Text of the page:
We thought we’d peaked at a session with 306 birds caught on 7th May followed by a spell of fine weather and “only” 37 caught on 14th May but emails from Lesley the following week saying numbers were back up again encouraged another visit on 22nd May. A gentle 10 whoosh net and 9 mist net catches and 6 and a half hours later and we stood at 403 birds caught. A check of the feeders before leaving suggested we’d only caught half the Siskins present. Incredible!
Unfortunately with everybody busy trying to keep up with the breeding season we have had to lay off the Siskins for a bit but we can’t wait to get back in the “autumn”. This years’ Juveniles are already beginning to swell numbers again!

Many thanks to Lesley and Colin Blackhall for very kindly allowing us into their Siskin City to have such an amazing time ringing the birds in their garden. We look forward to sharing ring exchanges up and down the country in the coming months to continue monitoring the winter/summer/winter movements of this awesome wee finch.

PS Lesley tells us she has been feeding the birds and getting loads of Siskins for years!!

Thursday, 21 April 2016

More amazing news from the Aberdeen Mandarin

Well folks, here's the latest mind-boggling episode on the life and times of 'Mac' our local celebrity drake Mandarin Duck!

Following an email I received yesterday morning suggesting that 'Mac' had possibly been sighted away from the Johnston Gardens area I put out a request for sightings/info to try establish his last know sighting locally.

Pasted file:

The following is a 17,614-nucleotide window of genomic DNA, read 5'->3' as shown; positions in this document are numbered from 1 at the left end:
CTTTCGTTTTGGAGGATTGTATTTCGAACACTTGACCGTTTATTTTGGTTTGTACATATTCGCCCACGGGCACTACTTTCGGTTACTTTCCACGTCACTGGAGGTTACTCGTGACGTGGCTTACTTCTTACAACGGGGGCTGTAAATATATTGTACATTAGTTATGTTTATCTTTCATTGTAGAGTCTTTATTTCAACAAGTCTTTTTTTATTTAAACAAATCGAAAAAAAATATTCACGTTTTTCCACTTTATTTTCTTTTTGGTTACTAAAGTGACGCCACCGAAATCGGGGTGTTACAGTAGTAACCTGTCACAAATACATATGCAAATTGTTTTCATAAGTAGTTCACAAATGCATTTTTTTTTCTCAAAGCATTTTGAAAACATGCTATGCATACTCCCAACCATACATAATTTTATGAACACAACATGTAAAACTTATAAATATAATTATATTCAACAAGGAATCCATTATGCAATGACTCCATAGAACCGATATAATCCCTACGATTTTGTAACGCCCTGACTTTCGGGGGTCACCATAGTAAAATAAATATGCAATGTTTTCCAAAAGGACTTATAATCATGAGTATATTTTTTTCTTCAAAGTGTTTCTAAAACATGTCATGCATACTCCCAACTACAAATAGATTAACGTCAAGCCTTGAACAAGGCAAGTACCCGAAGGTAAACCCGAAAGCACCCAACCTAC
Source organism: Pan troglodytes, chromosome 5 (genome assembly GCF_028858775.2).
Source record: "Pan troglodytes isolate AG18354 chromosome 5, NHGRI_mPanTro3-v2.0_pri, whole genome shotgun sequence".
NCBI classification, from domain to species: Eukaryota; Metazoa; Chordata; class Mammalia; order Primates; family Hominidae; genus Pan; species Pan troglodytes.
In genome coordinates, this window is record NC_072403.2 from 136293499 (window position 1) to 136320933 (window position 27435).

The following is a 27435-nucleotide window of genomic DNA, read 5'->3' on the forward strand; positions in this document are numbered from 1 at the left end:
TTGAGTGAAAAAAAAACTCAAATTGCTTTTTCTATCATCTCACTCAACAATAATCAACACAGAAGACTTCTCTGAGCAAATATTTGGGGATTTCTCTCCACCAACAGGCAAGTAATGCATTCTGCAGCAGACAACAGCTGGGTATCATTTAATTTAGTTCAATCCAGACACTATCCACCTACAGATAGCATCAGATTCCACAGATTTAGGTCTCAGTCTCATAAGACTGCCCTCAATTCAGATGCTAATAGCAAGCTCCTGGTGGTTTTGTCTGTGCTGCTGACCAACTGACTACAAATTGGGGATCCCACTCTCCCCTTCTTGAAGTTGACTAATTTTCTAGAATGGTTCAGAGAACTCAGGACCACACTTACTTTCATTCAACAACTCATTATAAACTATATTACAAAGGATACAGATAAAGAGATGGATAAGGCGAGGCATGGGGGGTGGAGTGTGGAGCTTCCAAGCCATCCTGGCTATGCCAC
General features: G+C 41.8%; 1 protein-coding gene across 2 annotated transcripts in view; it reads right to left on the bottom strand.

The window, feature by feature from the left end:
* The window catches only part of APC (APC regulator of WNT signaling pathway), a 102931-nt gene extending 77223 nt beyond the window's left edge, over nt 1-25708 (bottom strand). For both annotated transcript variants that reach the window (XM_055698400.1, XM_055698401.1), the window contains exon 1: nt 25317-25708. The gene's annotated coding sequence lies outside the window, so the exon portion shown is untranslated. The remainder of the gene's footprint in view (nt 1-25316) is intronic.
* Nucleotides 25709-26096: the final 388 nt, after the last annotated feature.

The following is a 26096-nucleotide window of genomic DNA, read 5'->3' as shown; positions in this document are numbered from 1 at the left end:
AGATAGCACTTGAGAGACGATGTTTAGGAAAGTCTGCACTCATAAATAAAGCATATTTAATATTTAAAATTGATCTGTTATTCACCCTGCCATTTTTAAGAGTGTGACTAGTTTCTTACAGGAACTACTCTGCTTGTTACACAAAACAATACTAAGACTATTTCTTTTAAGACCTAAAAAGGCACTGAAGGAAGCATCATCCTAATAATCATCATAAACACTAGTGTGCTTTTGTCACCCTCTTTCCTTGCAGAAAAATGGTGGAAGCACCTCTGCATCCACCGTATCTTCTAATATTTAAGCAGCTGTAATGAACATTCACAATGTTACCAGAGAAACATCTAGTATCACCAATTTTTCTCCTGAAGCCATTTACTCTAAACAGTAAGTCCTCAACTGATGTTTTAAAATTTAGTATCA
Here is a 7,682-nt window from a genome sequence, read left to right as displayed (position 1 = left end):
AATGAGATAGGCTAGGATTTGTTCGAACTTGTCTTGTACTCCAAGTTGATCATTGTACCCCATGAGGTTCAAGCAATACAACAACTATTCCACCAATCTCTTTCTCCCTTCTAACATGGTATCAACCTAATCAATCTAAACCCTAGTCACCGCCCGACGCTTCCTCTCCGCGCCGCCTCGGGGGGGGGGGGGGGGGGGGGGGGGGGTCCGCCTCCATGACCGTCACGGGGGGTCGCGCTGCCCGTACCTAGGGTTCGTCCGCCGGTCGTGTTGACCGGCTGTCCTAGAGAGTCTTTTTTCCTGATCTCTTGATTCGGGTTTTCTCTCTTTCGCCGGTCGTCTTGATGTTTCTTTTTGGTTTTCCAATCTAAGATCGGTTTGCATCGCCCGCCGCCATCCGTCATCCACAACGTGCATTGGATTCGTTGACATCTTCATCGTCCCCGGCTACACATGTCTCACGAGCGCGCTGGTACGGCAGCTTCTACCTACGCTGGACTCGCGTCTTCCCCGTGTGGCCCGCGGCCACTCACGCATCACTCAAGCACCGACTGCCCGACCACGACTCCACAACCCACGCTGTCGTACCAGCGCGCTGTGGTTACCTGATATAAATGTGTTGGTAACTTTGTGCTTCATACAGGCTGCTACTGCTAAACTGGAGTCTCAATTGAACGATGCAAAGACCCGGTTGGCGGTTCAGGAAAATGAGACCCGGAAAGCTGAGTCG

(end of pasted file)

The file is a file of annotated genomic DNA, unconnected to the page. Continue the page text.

Amazingly, Vicky Hall (via a local FB wildlife group) has been able to confirm with the aid of the photo below that 'Mac' was present at Walker Dam, Aberdeen, till at least 6.30pm on Thursday 14th April.
 What's more astounding is… just 110hrs (4.5 days) later, at 9.00am on the morning of 19th April, our very own wee 'Mac' was again photographed (see second photo below) but this time the photo was taken by Morten Lie ….have you guessed what's coming next?  Yep, wee 'Mac' has indeed flown back over the North Sea and was snapped by Morten at Krokstadelva near Drammen, just south-west of Oslo!!! How mad is that?
 It was major news in the bird ringing world to learn of his initial journey over here last September after being ringed near Oslo last Spring but for him to return there now makes this record truly unprecedented!

It now very much appears that this wee fella has been traversing the North Sea annually, spending his winters here in Aberdeen (since approx. 2011/12) and summering over near Oslo. We'd have known nothing of his amazing adventures and assumed he just moved away from Aberdeen each summer to find a mate locally had he not been ringed last spring near Oslo?

So I wonder what will happen next? I guess we'll just have to wait till later this summer/autumn and see if we can pick up his arrival back in Aberdeen to continue the story?

Harry Scott

PS. Many thanks to everyone who's been involved in this story so far, every little bit of information has been a huge help to keep an accurate track of this hyper-mobile wee dazzler!

Wednesday, 30 March 2016

Urban nesting oystercatchers

Oystercatchers again! 

This year we are carrying out a census of urban breeding oystercatchers in Aberdeen and round about. We would be grateful if you would report to us any breeding, or suspected breeding, pairs of roof or ground nesting oystercatcher in the city or suburbs. 

Please contact any of us as below:

Alistair Duncan -  alistair (at)
Raymond Duncan  - Raymond (at)
Brian Pirie  -  bpirie8910 (at)

Also remember to look out for any Darvic ringed birds. There is still a reward of a litre of Grouse for a sighting of N87 white!

Thursday, 24 March 2016

Migratory Mandarin!!!